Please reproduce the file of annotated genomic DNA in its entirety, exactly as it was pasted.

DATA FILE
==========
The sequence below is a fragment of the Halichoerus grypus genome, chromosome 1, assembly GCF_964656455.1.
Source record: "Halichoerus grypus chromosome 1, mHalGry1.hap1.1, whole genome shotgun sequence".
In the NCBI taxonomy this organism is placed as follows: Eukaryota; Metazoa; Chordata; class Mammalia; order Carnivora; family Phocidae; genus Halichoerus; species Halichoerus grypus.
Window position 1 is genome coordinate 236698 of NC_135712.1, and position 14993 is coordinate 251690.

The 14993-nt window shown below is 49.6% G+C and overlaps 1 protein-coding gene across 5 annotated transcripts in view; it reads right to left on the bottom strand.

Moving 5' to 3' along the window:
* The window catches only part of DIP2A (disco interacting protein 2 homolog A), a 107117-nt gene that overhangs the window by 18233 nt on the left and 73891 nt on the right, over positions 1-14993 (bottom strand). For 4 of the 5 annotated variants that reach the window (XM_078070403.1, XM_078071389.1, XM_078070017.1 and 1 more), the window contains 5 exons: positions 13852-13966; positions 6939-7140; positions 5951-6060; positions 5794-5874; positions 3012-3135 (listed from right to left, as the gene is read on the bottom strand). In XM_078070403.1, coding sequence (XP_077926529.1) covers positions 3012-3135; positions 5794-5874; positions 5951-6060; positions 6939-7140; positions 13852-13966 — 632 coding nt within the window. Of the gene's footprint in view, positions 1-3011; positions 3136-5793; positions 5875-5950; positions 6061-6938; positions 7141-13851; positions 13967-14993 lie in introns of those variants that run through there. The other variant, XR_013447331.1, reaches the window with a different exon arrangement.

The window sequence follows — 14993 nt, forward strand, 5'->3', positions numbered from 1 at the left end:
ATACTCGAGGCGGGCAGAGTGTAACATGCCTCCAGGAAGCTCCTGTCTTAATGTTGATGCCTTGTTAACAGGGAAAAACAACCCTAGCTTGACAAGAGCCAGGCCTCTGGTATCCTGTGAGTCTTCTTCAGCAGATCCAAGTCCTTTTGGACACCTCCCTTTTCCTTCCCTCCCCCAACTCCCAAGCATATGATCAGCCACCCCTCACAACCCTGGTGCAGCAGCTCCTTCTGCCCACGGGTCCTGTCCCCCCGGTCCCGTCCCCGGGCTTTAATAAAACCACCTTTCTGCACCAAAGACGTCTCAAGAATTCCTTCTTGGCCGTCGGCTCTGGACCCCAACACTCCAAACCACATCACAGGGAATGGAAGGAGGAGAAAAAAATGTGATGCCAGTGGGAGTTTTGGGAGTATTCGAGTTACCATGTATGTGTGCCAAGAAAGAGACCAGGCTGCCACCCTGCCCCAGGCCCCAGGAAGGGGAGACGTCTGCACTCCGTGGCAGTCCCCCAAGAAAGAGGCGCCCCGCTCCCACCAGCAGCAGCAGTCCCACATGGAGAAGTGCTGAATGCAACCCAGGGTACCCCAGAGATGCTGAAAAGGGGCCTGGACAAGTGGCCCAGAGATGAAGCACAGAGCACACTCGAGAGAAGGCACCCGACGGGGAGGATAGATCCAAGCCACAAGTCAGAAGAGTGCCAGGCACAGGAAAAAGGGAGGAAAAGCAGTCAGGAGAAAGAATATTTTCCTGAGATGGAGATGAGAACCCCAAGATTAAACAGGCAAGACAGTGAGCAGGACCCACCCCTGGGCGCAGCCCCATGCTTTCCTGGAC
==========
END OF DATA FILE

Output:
The sequence below is a fragment of the Halichoerus grypus genome, chromosome 1, assembly GCF_964656455.1.
Source record: "Halichoerus grypus chromosome 1, mHalGry1.hap1.1, whole genome shotgun sequence".
In the NCBI taxonomy this organism is placed as follows: Eukaryota; Metazoa; Chordata; class Mammalia; order Carnivora; family Phocidae; genus Halichoerus; species Halichoerus grypus.
Window position 1 is genome coordinate 236698 of NC_135712.1, and position 14993 is coordinate 251690.

The 14993-nt window shown below is 49.6% G+C and overlaps 1 protein-coding gene across 5 annotated transcripts in view; it reads right to left on the bottom strand.

Moving 5' to 3' along the window:
* The window catches only part of DIP2A (disco interacting protein 2 homolog A), a 107117-nt gene that overhangs the window by 18233 nt on the left and 73891 nt on the right, over positions 1-14993 (bottom strand). For 4 of the 5 annotated variants that reach the window (XM_078070403.1, XM_078071389.1, XM_078070017.1 and 1 more), the window contains 5 exons: positions 13852-13966; positions 6939-7140; positions 5951-6060; positions 5794-5874; positions 3012-3135 (listed from right to left, as the gene is read on the bottom strand). In XM_078070403.1, coding sequence (XP_077926529.1) covers positions 3012-3135; positions 5794-5874; positions 5951-6060; positions 6939-7140; positions 13852-13966 — 632 coding nt within the window. Of the gene's footprint in view, positions 1-3011; positions 3136-5793; positions 5875-5950; positions 6061-6938; positions 7141-13851; positions 13967-14993 lie in introns of those variants that run through there. The other variant, XR_013447331.1, reaches the window with a different exon arrangement.

The window sequence follows — 14993 nt, forward strand, 5'->3', positions numbered from 1 at the left end:
ATACTCGAGGCGGGCAGAGTGTAACATGCCTCCAGGAAGCTCCTGTCTTAATGTTGATGCCTTGTTAACAGGGAAAAACAACCCTAGCTTGACAAGAGCCAGGCCTCTGGTATCCTGTGAGTCTTCTTCAGCAGATCCAAGTCCTTTTGGACACCTCCCTTTTCCTTCCCTCCCCCAACTCCCAAGCATATGATCAGCCACCCCTCACAACCCTGGTGCAGCAGCTCCTTCTGCCCACGGGTCCTGTCCCCCCGGTCCCGTCCCCGGGCTTTAATAAAACCACCTTTCTGCACCAAAGACGTCTCAAGAATTCCTTCTTGGCCGTCGGCTCTGGACCCCAACACTCCAAACCACATCACAGGGAATGGAAGGAGGAGAAAAAAATGTGATGCCAGTGGGAGTTTTGGGAGTATTCGAGTTACCATGTATGTGTGCCAAGAAAGAGACCAGGCTGCCACCCTGCCCCAGGCCCCAGGAAGGGGAGACGTCTGCACTCCGTGGCAGTCCCCCAAGAAAGAGGCGCCCCGCTCCCACCAGCAGCAGCAGTCCCACATGGAGAAGTGCTGAATGCAACCCAGGGTACCCCAGAGATGCTGAAAAGGGGCCTGGACAAGTGGCCCAGAGATGAAGCACAGAGCACACTCGAGAGAAGGCACCCGACGGGGAGGATAGATCCAAGCCACAAGTCAGAAGAGTGCCAGGCACAGGAAAAAGGGAGGAAAAGCAGTCAGGAGAAAGAATATTTTCCTGAGATGGAGATGAGAACCCCAAGATTAAACAGGCAAGACAGTGAGCAGGACCCACCCCTGGGCGCAGCCCCATGCTTTCCTGGAC